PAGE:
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Al Featherston On ACC Operation Basketball!

For a little kid, there's Christmas morning.For a sports fanatic stranded in the football wasteland known as Tobacco Road, there's ACC Operation Basketball.

It's not really the start of the season - practice opened a little over a week ago and there are still several weeks before the first game - but the annual gathering of the ACC-area media to meet with the league's head coaches and the selected players has always been a special event - at least to me.

The reason is simple. I've been covering the three Triangle schools for more than 35 years. In that time, I'm never covered one of those schools in a major bowl. Not once. I've covered four football teams in 35-plus years that finished in the top 10 (UNC 10th in 1980, ninth 1981, 10th in 1996 and sixth in 1998). I've never covered a Triangle football team that even sniffed a national title.

In contrast, I've covered eight national championship basketball teams. I've covered 49 top 10 finishers, including 12 that have finished No. 1 in the final AP poll. It's a rare year that I don't cover a team with legitimate national title hopes.

The DBR Writer’s Fundraiser- Getting Close!

A few years ago, Chuck Amato was stunned to see stories about the eligibility of basketball prospect Jason Parker steal the August headlines from the start of preseason football practice.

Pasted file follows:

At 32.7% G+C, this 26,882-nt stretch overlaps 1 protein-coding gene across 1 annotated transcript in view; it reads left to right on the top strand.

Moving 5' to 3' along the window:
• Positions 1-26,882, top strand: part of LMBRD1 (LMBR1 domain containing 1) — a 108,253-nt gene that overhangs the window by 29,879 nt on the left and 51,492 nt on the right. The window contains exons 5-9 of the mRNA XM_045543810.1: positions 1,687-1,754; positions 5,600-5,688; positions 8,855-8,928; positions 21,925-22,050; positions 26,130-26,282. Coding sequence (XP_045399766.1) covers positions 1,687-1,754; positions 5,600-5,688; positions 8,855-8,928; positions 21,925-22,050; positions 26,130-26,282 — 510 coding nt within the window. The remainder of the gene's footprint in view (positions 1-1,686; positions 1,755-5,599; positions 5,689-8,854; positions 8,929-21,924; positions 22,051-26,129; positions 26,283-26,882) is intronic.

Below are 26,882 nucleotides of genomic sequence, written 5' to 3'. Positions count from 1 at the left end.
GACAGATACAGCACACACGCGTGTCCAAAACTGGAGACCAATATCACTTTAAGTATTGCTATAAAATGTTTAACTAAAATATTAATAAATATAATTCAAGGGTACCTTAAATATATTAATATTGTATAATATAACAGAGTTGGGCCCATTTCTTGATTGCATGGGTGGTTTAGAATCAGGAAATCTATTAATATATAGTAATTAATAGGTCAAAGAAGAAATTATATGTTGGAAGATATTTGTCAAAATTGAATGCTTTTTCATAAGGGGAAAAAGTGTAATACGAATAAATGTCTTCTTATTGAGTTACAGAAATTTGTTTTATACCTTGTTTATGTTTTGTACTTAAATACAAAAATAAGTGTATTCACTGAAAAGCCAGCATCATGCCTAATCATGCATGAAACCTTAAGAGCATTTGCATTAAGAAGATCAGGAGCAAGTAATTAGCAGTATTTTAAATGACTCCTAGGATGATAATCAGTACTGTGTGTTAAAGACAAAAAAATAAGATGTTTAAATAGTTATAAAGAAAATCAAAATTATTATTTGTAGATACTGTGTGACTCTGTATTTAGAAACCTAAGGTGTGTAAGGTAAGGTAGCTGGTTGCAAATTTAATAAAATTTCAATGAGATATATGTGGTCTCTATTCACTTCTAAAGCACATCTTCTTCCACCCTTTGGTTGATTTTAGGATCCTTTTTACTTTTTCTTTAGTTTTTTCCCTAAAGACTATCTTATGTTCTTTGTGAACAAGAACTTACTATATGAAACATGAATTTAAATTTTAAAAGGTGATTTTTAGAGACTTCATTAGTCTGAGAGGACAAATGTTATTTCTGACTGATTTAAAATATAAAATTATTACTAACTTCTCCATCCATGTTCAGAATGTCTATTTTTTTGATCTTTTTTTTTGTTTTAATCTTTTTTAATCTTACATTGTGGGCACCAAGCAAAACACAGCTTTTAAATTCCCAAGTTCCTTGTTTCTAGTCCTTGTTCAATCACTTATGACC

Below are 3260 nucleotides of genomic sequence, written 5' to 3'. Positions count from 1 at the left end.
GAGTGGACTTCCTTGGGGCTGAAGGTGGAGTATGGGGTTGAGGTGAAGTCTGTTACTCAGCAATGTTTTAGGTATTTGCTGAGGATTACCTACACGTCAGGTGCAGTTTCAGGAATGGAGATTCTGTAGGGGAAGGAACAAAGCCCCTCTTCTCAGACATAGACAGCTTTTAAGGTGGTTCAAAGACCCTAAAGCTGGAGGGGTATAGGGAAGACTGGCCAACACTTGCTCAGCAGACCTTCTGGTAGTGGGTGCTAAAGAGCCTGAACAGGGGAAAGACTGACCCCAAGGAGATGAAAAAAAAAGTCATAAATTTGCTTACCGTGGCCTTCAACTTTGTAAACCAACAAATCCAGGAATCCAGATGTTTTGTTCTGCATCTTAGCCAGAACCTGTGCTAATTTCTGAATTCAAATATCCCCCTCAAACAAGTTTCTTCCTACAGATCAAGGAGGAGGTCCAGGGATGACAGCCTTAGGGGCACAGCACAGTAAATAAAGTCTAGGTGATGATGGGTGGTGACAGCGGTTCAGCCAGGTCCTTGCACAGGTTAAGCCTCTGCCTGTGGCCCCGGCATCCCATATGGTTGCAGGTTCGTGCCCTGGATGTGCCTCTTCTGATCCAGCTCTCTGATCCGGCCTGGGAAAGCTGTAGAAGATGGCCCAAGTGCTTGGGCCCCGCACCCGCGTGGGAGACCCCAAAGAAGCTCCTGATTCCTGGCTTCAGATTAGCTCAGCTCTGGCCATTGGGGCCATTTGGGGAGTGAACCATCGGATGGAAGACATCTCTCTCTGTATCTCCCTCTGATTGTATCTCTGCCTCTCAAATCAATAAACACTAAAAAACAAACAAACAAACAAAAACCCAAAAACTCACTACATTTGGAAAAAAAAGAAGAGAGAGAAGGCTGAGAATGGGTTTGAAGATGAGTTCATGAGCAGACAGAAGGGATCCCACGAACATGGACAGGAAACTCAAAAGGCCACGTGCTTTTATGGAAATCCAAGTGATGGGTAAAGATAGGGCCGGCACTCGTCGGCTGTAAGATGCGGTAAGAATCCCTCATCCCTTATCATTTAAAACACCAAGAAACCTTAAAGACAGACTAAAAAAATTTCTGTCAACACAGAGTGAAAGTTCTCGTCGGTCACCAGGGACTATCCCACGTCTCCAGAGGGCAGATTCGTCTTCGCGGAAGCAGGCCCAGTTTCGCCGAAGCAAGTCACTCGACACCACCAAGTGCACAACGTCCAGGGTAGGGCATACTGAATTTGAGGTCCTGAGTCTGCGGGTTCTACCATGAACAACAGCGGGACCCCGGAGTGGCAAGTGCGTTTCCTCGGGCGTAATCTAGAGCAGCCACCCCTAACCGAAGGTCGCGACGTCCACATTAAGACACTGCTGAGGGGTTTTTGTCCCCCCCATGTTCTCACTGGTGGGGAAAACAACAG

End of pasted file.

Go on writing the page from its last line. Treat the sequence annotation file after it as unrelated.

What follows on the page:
"Don't you guys like football?" he screamed at a collection of writers and broadcasters.

Amato should have known better. He played at N.C. State in an era when Dean Smith was just starting to wrest ACC mastery from Vic Bubas. He was an assistant in Raleigh when David Thompson was taking N.C. State basketball to the top of the college basketball world.

He should have known that basketball was king ... although, to be fair, he played on the last Triangle football team to make a legitimate run at a national title. He was a star linebacker on the 1967 Wolfpack team that reached No. 3 in the rankings before suffering a narrow early November defeat at Penn State.

But Amato spent most of his professional career in Tallahassee, where basketball is clearly the third-place sport behind football and baseball. I know that can be debated, but I was there in 1999 when No. 1 Duke visited and the basketball game was played below the fold - underneath stories about a big baseball series with Southern Cal and the latest news from spring practice.